As students enter their freshman year or return to their respective universities, I think there are 5 books Catholic Students in College Need to Possess. You might be asking yourself, are there really only five books? With all the great books in the world, you’re only picking five of them? We all know there other good books out there, but this is a good place to start. In the future, I will do another list or two.
These books can help a student when they face persecution from non-Catholics on what Catholics believe. As I told my high school students at Savio three years ago, once you make the Sign of the Cross in a university dining hall or food court, someone is going to ask you – why did you do that and what does it mean?
Defending the Catholic faith is called Apologetics. It’s not about apologizing for being Catholic, although some may want that from you. The word apologetic comes from the Greek term, apologia, which means “to defend.” The best way to defend your faith is to know your faith. Seek out avenues of good formation and catechesis that are faithful to the Catholic Church. The Catechism of the Catholic Church (Book #2) is the best source for those teachings.
Mary, a former student of mine from the Savio Class of 2012 and now in her third year of college explains what she encountered during her freshman year in college,
“It was usually always to other Christians, not atheists or people of other religions. I was in a Christian sorority and the non-denominational, Baptist, or Protestant girls just couldn’t wrap their minds around the Catholic faith and my beliefs…The Christians girls I knew so desperately wanted me to be “saved”…I had to explain I had already been baptized and “saved”…One belief the girls never understood was my devotion to Mary. They kept on saying, “Jesus is enough, we don’t need Mary…those were the most frustrating conversations, when I had to tell people over and over again.”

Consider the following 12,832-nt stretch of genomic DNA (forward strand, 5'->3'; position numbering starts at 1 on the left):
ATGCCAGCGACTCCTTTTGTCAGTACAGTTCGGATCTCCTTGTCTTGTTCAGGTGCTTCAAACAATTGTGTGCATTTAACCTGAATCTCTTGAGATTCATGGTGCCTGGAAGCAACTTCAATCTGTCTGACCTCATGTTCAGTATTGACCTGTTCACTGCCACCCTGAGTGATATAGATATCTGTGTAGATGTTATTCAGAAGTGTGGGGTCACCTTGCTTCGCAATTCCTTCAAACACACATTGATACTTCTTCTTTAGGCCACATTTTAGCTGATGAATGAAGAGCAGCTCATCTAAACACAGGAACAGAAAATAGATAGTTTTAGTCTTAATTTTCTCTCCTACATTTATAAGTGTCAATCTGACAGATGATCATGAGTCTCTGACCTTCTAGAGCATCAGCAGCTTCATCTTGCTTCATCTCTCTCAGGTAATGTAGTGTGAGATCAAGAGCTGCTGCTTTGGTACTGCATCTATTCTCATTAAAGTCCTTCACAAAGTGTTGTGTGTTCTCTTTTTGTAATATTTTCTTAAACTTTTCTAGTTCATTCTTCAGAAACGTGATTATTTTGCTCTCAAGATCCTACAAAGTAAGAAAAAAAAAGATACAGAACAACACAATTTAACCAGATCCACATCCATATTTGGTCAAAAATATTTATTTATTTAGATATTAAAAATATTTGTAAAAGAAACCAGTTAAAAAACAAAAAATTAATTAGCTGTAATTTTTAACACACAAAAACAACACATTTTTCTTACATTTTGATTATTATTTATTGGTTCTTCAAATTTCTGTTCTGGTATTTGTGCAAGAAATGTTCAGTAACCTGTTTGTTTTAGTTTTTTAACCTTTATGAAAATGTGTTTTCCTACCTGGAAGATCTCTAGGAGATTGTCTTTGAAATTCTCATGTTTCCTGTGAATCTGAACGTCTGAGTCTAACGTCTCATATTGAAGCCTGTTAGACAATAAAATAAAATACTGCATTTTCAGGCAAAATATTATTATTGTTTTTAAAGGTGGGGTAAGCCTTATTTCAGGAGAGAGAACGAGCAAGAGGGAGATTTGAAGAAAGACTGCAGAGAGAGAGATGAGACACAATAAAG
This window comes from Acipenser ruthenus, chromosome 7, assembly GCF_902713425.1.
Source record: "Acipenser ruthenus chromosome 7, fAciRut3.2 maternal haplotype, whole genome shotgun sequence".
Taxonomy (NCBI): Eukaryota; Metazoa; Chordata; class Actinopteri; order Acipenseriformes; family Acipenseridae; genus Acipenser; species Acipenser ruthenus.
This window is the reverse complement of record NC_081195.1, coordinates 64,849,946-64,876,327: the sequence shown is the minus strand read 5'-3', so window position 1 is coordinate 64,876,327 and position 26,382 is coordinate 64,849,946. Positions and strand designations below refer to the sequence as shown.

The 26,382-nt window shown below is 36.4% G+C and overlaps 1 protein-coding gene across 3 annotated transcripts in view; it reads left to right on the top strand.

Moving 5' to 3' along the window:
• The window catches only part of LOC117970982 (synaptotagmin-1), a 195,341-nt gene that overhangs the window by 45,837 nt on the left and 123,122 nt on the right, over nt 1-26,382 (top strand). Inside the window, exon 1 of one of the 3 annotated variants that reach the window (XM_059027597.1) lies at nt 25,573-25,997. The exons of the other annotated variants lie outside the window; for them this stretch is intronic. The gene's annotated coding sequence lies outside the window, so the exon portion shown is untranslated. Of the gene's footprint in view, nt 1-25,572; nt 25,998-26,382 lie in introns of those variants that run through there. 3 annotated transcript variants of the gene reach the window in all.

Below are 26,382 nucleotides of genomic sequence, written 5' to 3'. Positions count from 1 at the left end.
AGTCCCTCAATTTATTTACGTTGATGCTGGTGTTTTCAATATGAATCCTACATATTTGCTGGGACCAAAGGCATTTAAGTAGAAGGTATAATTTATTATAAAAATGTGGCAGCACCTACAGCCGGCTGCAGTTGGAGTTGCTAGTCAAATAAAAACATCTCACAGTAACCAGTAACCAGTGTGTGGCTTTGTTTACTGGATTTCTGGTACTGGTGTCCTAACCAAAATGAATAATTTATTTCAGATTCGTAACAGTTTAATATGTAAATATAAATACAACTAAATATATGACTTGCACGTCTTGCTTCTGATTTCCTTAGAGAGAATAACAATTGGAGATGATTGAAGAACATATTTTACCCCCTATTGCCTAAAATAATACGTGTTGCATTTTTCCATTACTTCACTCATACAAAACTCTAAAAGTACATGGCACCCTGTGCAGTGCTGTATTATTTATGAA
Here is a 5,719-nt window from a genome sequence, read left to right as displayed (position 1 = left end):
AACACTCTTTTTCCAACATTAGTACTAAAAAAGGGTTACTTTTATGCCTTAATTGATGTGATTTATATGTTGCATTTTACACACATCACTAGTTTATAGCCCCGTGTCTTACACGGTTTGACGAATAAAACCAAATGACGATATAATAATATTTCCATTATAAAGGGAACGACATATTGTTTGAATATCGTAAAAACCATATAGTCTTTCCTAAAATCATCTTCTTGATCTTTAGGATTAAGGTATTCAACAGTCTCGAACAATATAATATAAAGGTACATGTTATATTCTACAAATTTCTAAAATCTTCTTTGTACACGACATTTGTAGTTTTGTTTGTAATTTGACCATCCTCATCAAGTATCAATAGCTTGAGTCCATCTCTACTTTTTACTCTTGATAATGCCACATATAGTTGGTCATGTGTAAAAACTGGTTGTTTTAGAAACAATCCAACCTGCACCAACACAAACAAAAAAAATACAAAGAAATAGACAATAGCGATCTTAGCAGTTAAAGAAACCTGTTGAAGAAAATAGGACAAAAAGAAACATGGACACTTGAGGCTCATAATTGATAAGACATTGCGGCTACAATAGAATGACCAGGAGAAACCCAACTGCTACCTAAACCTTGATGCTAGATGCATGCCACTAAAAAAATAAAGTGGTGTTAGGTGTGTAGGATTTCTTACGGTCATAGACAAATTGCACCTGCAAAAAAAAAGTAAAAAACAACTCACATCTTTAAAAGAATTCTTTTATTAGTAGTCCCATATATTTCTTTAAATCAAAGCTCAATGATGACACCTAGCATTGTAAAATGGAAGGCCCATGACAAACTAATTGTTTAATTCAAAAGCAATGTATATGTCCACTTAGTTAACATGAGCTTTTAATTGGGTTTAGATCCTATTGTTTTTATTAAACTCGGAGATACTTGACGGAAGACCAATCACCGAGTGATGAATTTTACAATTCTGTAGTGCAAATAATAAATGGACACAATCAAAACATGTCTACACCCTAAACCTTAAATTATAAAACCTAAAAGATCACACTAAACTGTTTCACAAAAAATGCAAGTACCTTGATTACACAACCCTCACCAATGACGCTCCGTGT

1. The Holy Bible, Revised Standard Version, Catholic Edition. Most non-Catholics believe that Catholics don’t read the Holy Bible. It is a terrible assumption and one that needs to be corrected immediately. The Catholic Church compiled the books of the Bible in the 4th century. It’s because of the Church that we have the Canon. As Catholics, we have 73 books in the Bible. We did not add books to the Bible; the Protestant Reformers subtracted them.
The Sacred Scriptures (along with Sacred Tradition) are held in high-esteem for Catholics. Throughout Holy Mass/Divine Liturgy, there are hundreds of Scripture passages. Read the Bible, know the Bible, and live the Bible…always through the eyes of the Catholic Church. “Ignorance of Scripture is ignorance of Christ.” – St. Jerome
2. The Catechism of the Catholic Church. The Catechism of the Catholic Church (CCC) is one of the greatest works of Catholic theology in recent memory. It is divided into four parts: The Profession of Faith, The Celebration of the Christian Mystery, Life in Christ, and Christian Prayer. The CCC is the tool for the New Evangelization! Developed by Pope Saint John Paul II and a Commission of Cardinals and Bishops in 1986, it was promulgated on October 11, 1992. The CCC is the menu guide to the Catholic faith. Every Catholic should own a copy and read it!